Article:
What's Your Definition of Done?

What’s Your Definition of Done?

Last week I shared five questions to delegate more effectively.

The first question is something you can use even if you are not delegating: What is the desired outcome and what standards are being used?

Software developers often use a project management framework called Scrum. This process emphasizes working in short cycles called sprints where the team focuses on a specific set of tasks or features.

As part of this process, the team creates a “Definition of Done.”  According to the Scrum Guide, the Definition of Done is a formal description of the state of the Increment when it meets the quality measures required for the product.  More simply stated, a definition of done is a shared understanding of expectations that the current sprint (or increment) must meet in order to be complete.

One easy way to think about the definition of done is to finish this sentence: “What does it take for (or to)…”

For example:

  • What does it take for the rocket to launch?
  • What does it take for the service engineer to schedule the delivery of his/her vehicle?
  • What does it take for a doctor to say ,“The surgery is a success?”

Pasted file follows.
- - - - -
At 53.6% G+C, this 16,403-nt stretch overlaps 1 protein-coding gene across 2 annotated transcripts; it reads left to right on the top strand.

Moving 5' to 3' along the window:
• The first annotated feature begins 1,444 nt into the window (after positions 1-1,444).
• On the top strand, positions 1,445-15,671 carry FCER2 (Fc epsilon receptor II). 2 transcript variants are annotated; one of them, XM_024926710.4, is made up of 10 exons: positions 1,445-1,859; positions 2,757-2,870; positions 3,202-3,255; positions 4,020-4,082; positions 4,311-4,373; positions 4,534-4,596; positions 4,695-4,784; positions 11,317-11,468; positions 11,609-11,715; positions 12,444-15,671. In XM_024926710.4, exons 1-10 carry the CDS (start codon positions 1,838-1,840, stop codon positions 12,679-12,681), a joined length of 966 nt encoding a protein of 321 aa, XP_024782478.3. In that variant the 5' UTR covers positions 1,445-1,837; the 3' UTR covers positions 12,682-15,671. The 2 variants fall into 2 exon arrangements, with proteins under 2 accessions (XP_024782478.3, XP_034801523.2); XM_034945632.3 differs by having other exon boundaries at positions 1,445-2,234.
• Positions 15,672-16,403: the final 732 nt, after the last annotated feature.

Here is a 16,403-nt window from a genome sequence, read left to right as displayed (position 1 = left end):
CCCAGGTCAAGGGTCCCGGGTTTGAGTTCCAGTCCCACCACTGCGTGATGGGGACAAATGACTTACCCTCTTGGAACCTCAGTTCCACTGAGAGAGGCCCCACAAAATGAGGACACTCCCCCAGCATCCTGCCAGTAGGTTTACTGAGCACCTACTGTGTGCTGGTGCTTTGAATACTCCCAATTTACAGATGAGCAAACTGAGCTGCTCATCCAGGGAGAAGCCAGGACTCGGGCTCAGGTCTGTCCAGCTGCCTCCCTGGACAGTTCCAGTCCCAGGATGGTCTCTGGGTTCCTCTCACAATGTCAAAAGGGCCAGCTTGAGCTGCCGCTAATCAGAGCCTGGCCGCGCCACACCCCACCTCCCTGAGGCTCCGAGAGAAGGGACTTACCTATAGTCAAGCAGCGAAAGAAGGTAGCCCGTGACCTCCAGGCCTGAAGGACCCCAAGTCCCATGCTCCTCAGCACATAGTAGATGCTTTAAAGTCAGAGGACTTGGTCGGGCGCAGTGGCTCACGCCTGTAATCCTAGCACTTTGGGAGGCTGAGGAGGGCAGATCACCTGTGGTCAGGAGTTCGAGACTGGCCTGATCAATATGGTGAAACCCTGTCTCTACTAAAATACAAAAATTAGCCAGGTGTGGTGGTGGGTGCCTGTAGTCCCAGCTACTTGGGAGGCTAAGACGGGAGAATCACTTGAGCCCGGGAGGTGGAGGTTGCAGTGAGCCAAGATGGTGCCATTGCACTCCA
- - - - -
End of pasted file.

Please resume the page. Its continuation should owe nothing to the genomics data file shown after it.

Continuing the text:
If I ask my son to mow the lawn, our definition of done includes the literal mowing but also putting away the lawn mower and blowing the clippings off the driveway.

For financial advisors and financial planners, here are some examples where you might apply the definition of done:

  • What does it take to set up a portfolio for a new client?
  • What does it take to complete a client’s request to change beneficiaries?
  • What does it take for a client review meeting to be considered successful?

Let’s dig a little deeper into what it takes for a client meeting to be considered successful.  Obviously a simple definition is that you speak to the client, and they appear happy.

But we can probably go a little deeper.  For example, your definition of done for a successful client review meeting could include all of these items:

  • Sending a customized agenda to the client the day before the meeting
  • Preparing all planning and portfolio reports
  • Discussing specific wealth planning topics
  • Agreeing upon clear action items and timelines
  • Scheduling or identifying the next meeting date
  • Documenting the meeting by sending a summary letter or email
  • Adding client notes and action items to your CRM

Taking the time to define done before you begin allows everyone to work with clarity and purpose, including you!

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